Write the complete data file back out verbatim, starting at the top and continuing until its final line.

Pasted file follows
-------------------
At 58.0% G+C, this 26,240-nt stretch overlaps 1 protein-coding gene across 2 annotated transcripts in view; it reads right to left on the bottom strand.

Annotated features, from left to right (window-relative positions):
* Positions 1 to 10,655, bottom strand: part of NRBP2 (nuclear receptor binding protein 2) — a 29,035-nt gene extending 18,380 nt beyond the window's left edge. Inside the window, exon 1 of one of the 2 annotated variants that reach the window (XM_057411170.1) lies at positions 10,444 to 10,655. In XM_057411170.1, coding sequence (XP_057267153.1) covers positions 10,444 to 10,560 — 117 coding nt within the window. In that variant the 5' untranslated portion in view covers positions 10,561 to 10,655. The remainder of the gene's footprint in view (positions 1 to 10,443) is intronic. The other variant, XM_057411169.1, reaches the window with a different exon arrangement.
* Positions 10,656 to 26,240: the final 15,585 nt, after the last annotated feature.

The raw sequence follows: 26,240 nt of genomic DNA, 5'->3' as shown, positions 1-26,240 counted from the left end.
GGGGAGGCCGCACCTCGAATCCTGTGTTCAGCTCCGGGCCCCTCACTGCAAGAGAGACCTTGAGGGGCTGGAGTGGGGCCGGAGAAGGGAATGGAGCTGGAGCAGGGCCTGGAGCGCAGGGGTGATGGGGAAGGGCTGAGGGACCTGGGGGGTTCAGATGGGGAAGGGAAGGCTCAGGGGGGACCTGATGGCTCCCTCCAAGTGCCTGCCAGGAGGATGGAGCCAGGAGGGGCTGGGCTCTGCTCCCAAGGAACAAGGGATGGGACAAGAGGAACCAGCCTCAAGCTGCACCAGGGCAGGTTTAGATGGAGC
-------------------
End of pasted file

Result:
At 58.0% G+C, this 26,240-nt stretch overlaps 1 protein-coding gene across 2 annotated transcripts in view; it reads right to left on the bottom strand.

Annotated features, from left to right (window-relative positions):
* Positions 1 to 10,655, bottom strand: part of NRBP2 (nuclear receptor binding protein 2) — a 29,035-nt gene extending 18,380 nt beyond the window's left edge. Inside the window, exon 1 of one of the 2 annotated variants that reach the window (XM_057411170.1) lies at positions 10,444 to 10,655. In XM_057411170.1, coding sequence (XP_057267153.1) covers positions 10,444 to 10,560 — 117 coding nt within the window. In that variant the 5' untranslated portion in view covers positions 10,561 to 10,655. The remainder of the gene's footprint in view (positions 1 to 10,443) is intronic. The other variant, XM_057411169.1, reaches the window with a different exon arrangement.
* Positions 10,656 to 26,240: the final 15,585 nt, after the last annotated feature.

The raw sequence follows: 26,240 nt of genomic DNA, 5'->3' as shown, positions 1-26,240 counted from the left end.
GGGGAGGCCGCACCTCGAATCCTGTGTTCAGCTCCGGGCCCCTCACTGCAAGAGAGACCTTGAGGGGCTGGAGTGGGGCCGGAGAAGGGAATGGAGCTGGAGCAGGGCCTGGAGCGCAGGGGTGATGGGGAAGGGCTGAGGGACCTGGGGGGTTCAGATGGGGAAGGGAAGGCTCAGGGGGGACCTGATGGCTCCCTCCAAGTGCCTGCCAGGAGGATGGAGCCAGGAGGGGCTGGGCTCTGCTCCCAAGGAACAAGGGATGGGACAAGAGGAACCAGCCTCAAGCTGCACCAGGGCAGGTTTAGATGGAGC